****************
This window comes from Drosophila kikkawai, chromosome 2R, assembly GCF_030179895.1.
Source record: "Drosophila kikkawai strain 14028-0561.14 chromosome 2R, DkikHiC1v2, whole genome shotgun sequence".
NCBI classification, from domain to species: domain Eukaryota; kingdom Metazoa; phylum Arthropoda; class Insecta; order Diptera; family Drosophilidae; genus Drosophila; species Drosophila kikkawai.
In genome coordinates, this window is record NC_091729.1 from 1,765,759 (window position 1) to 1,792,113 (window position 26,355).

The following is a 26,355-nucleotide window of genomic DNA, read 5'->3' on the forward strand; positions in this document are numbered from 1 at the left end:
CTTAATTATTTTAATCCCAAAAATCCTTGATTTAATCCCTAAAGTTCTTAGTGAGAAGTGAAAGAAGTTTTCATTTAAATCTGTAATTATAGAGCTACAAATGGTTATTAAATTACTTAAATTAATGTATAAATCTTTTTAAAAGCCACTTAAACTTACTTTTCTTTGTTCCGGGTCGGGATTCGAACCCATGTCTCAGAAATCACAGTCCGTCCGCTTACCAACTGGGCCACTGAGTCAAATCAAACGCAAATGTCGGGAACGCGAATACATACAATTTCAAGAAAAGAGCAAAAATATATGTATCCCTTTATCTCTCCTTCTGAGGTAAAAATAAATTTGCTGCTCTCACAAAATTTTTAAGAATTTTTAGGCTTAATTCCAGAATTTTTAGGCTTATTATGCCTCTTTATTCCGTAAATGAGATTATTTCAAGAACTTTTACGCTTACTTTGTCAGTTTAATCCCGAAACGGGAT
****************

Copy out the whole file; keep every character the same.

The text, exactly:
This window comes from Drosophila kikkawai, chromosome 2R, assembly GCF_030179895.1.
Source record: "Drosophila kikkawai strain 14028-0561.14 chromosome 2R, DkikHiC1v2, whole genome shotgun sequence".
NCBI classification, from domain to species: domain Eukaryota; kingdom Metazoa; phylum Arthropoda; class Insecta; order Diptera; family Drosophilidae; genus Drosophila; species Drosophila kikkawai.
In genome coordinates, this window is record NC_091729.1 from 1,765,759 (window position 1) to 1,792,113 (window position 26,355).

The following is a 26,355-nucleotide window of genomic DNA, read 5'->3' on the forward strand; positions in this document are numbered from 1 at the left end:
CTTAATTATTTTAATCCCAAAAATCCTTGATTTAATCCCTAAAGTTCTTAGTGAGAAGTGAAAGAAGTTTTCATTTAAATCTGTAATTATAGAGCTACAAATGGTTATTAAATTACTTAAATTAATGTATAAATCTTTTTAAAAGCCACTTAAACTTACTTTTCTTTGTTCCGGGTCGGGATTCGAACCCATGTCTCAGAAATCACAGTCCGTCCGCTTACCAACTGGGCCACTGAGTCAAATCAAACGCAAATGTCGGGAACGCGAATACATACAATTTCAAGAAAAGAGCAAAAATATATGTATCCCTTTATCTCTCCTTCTGAGGTAAAAATAAATTTGCTGCTCTCACAAAATTTTTAAGAATTTTTAGGCTTAATTCCAGAATTTTTAGGCTTATTATGCCTCTTTATTCCGTAAATGAGATTATTTCAAGAACTTTTACGCTTACTTTGTCAGTTTAATCCCGAAACGGGAT